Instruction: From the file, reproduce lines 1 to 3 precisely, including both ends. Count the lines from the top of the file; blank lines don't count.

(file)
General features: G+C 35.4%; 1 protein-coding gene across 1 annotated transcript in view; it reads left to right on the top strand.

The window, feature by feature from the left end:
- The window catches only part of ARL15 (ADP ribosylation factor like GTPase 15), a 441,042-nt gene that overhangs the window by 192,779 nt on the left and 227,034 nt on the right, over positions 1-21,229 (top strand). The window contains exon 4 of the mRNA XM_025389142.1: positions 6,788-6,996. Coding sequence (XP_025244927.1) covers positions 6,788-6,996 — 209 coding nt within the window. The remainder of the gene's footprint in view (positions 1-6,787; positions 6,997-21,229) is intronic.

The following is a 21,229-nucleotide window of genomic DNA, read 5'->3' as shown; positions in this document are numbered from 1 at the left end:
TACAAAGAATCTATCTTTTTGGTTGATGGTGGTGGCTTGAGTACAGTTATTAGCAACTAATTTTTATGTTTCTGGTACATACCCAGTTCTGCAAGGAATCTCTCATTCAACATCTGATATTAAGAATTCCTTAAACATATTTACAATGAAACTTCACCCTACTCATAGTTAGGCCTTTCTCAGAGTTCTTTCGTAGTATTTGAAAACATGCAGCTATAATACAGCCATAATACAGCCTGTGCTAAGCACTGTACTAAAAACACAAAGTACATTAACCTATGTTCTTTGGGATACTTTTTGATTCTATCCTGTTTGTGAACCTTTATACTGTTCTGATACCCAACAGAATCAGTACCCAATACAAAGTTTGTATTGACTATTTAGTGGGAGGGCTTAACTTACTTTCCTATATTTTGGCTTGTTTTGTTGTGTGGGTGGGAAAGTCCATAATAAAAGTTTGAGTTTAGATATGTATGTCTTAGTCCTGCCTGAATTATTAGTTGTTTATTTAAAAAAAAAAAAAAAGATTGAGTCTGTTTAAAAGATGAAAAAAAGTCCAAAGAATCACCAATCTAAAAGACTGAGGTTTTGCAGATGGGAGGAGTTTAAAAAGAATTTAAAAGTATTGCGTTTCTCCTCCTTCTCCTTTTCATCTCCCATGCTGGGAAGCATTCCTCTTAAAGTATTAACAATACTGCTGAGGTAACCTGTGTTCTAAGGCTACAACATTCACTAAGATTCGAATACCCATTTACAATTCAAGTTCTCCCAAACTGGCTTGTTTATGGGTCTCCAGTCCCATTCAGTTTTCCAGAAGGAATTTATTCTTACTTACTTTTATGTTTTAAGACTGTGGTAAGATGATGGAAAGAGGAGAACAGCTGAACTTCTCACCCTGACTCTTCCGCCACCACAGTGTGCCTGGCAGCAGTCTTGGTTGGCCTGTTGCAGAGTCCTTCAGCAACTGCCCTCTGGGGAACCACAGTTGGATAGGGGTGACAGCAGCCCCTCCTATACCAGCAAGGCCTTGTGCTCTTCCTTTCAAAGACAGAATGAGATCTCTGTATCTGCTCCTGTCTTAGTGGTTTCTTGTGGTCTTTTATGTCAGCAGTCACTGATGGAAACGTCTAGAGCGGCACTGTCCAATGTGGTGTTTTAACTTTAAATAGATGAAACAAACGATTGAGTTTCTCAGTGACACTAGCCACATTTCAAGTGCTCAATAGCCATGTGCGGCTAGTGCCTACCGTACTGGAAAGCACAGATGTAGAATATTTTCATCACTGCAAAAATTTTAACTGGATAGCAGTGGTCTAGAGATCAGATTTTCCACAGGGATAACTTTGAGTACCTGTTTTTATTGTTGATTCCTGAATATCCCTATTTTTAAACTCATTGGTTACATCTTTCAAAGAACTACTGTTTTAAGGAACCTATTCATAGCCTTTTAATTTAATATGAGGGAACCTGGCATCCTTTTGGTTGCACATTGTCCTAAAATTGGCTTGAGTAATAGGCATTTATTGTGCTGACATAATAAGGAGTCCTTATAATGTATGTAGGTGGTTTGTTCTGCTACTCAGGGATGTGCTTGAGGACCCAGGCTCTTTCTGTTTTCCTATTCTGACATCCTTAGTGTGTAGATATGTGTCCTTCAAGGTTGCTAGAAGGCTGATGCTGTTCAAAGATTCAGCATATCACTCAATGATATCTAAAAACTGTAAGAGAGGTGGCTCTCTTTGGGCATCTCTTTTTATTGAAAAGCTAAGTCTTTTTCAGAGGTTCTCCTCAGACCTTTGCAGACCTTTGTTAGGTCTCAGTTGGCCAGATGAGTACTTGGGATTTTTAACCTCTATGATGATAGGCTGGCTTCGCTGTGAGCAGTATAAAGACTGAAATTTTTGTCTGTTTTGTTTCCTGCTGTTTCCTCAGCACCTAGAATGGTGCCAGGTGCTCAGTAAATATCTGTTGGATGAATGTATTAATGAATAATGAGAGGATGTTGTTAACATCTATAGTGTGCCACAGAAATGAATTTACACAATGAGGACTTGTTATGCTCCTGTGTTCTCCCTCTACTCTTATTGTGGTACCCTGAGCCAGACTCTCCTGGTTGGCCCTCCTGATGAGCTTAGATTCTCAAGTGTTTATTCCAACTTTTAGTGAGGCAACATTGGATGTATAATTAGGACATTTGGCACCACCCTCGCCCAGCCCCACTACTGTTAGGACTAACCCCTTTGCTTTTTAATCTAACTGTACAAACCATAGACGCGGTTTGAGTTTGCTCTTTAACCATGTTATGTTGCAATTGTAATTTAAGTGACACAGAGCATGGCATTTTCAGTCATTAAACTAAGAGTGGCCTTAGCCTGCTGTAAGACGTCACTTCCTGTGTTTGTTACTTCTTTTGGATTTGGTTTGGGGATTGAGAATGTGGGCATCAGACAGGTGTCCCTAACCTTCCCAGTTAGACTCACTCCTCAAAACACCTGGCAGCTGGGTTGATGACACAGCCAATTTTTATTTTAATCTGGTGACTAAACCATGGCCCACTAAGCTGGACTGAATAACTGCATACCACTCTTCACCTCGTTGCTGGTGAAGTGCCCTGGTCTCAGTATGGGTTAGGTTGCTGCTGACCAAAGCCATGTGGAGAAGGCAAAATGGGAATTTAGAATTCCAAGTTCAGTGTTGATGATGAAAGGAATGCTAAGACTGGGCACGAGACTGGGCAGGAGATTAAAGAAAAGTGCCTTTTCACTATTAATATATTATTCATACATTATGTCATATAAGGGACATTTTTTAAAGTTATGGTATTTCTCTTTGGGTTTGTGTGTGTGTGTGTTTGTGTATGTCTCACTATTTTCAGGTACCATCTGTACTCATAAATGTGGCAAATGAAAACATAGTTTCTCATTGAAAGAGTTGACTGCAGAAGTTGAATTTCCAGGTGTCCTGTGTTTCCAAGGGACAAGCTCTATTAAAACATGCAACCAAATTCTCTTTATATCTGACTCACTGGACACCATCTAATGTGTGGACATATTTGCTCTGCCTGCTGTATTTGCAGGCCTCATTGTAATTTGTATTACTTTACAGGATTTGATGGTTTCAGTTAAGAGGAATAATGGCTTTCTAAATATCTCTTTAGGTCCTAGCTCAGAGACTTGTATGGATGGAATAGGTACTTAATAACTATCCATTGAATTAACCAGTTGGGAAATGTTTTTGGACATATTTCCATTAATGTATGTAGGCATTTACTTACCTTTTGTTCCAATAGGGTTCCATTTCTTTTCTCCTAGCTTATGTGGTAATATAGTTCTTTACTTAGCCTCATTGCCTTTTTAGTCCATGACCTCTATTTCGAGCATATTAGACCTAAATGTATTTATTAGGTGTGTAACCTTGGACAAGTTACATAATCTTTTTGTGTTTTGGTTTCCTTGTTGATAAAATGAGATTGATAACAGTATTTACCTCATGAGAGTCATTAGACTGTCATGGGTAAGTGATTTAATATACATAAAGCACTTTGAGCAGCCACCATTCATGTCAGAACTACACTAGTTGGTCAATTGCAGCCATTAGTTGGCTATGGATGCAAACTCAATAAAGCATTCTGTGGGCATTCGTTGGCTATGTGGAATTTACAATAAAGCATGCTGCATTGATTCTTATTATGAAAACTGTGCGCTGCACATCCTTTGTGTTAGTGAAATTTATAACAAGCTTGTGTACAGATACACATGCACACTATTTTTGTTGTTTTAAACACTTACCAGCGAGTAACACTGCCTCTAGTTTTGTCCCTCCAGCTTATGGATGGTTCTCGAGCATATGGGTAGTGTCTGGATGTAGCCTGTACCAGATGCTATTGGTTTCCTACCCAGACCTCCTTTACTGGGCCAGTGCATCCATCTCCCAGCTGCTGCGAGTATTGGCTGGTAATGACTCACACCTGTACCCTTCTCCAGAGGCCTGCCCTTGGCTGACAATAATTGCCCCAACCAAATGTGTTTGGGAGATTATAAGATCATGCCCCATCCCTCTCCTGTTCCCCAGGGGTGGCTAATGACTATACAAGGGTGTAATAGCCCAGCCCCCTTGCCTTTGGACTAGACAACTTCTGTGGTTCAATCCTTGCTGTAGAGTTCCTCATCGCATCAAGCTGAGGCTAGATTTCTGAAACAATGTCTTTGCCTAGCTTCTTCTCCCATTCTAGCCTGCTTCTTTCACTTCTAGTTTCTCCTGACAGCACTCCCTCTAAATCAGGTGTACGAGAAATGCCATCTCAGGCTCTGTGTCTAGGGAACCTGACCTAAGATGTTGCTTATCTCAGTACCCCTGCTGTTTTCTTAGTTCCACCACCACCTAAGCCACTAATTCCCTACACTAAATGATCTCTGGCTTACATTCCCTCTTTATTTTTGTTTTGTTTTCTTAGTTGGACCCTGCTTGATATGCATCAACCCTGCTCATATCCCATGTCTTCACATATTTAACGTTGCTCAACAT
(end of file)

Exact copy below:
General features: G+C 35.4%; 1 protein-coding gene across 1 annotated transcript in view; it reads left to right on the top strand.

The window, feature by feature from the left end:
- The window catches only part of ARL15 (ADP ribosylation factor like GTPase 15), a 441,042-nt gene that overhangs the window by 192,779 nt on the left and 227,034 nt on the right, over positions 1-21,229 (top strand). The window contains exon 4 of the mRNA XM_025389142.1: positions 6,788-6,996. Coding sequence (XP_025244927.1) covers positions 6,788-6,996 — 209 coding nt within the window. The remainder of the gene's footprint in view (positions 1-6,787; positions 6,997-21,229) is intronic.